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story.lead_photo.caption President Donald Trump arrives to speak with reporters about the coronavirus in the James Brady Briefing Room of the White House, Friday, May 22, 2020, in Washington. (AP Photo/Alex Brandon)

WASHINGTON — President Donald Trump on Friday labeled churches and other houses of worship as "essential" and called on governors nationwide to let them reopen this weekend even though some areas remain under coronavirus lockdown.

The president threatened to "override" governors who defy him, but it was unclear what authority he has to do so.

"Governors need to do the right thing and allow these very important essential places of faith to open right now — for this weekend," Trump said at a hastily arranged press conference at the White House. Asked what authority Trump might have to supersede governors, White House press secretary Kayleigh McEnany said she wouldn't answer a theoretical question.

Trump has been pushing for the country to reopen as he tries to reverse an economic free fall playing out months before he faces reelection. White evangelical Christians have been among the president's most loyal supporters, and the White House has been careful to attend to their concerns throughout the crisis.

Following Trump's announcement, the Centers for Disease Control and Prevention released new guidelines for communities of faith on how to safely reopen, including recommendations to limit the size of gatherings and consider holding services outdoors or in large, well-ventilated areas.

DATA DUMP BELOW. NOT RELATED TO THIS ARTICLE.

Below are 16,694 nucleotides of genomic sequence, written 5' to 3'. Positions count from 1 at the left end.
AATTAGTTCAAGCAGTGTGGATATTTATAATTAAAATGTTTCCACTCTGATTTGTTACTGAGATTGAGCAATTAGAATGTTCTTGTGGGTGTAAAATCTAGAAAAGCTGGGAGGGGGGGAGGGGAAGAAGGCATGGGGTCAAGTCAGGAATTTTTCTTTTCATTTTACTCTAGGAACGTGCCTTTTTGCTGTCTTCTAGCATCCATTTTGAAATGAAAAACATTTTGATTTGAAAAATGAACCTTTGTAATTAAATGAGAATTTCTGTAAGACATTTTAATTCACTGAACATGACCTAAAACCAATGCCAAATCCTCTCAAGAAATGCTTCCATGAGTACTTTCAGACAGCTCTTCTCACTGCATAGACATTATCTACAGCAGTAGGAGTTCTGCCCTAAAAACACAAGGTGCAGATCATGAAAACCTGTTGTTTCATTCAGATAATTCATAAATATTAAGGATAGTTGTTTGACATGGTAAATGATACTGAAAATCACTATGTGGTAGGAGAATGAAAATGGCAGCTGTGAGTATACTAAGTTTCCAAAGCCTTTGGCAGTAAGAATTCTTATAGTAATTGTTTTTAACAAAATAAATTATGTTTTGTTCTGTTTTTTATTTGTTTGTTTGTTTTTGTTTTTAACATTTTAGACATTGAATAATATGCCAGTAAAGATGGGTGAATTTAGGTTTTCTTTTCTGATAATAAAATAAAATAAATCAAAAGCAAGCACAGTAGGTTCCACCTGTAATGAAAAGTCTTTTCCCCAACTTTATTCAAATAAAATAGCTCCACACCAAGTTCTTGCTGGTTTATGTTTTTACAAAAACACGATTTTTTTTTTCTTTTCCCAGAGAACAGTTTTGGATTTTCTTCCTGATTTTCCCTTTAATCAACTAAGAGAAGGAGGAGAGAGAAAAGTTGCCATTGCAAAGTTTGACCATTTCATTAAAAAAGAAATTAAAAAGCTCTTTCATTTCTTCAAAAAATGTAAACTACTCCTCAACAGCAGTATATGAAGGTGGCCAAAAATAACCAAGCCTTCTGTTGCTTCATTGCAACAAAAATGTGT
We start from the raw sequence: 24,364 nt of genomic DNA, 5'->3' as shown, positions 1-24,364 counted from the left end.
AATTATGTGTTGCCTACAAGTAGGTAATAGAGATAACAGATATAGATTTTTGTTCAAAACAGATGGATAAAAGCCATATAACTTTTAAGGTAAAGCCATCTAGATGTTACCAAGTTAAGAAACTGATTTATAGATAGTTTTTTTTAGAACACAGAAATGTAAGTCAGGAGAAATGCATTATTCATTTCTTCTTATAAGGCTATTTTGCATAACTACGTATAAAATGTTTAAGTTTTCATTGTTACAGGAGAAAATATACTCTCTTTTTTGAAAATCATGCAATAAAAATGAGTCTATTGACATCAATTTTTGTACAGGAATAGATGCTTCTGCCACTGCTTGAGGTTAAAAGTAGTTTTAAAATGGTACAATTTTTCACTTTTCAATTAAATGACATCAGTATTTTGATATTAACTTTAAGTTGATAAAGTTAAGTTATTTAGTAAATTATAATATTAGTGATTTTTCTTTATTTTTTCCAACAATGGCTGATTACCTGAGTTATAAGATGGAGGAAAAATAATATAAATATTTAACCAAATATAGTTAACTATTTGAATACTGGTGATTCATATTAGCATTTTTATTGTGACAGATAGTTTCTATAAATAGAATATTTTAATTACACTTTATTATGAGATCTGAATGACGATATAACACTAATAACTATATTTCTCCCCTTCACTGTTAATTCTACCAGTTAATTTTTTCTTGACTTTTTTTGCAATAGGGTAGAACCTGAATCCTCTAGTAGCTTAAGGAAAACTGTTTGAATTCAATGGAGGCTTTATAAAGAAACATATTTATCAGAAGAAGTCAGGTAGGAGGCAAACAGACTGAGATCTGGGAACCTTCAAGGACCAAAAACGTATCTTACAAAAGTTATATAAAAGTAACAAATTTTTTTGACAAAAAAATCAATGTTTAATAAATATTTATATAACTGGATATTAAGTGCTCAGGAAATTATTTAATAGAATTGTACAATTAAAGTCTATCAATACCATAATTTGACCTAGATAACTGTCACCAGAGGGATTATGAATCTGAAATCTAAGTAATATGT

Public health agencies have generally advised people to avoid gatherings of more than 10 people and encouraged Americans to remain 6 feet away from others when possible. Some parts of the country remain under some version of remain-at-home orders.

In-person religious services have been vectors for transmission of the virus. A person who attended a Mother's Day service at a church in Northern California that defied the governor's closure orders later tested positive, exposing more than 180 churchgoers. And a choir practice at a church in Washington state was labeled by the CDC as an early "superspreading" event.

But Trump on Friday stressed the importance of churches in many communities and said he was "identifying houses of worship — churches, synagogues and mosques — as essential places that provide essential services."

"Some governors have deemed liquor stores and abortion clinics as essential" but not churches, he said. "It's not right. So I'm correcting this injustice and calling houses of worship essential."

"These are places that hold our society together and keep our people united," he added.

Dr. Deborah Birx, coordinator of the White House coronavirus task force, said faith leaders should be in touch with local health departments and can take steps to mitigate risks, including making sure those who are at high risk of severe complications remain protected.

"There's a way for us to work together to have social distancing and safety for people so we decrease the amount of exposure that anyone would have to an asymptomatic," she said.

Churches around the country have filed legal challenges opposing virus closures. In Minnesota, after Democratic Gov. Tim Walz this week declined to lift restrictions on churches, Roman Catholic and some Lutheran leaders said they would defy his ban and resume worship services. They called the restrictions unconstitutional and unfair since restaurants, malls and bars were allowed limited reopening.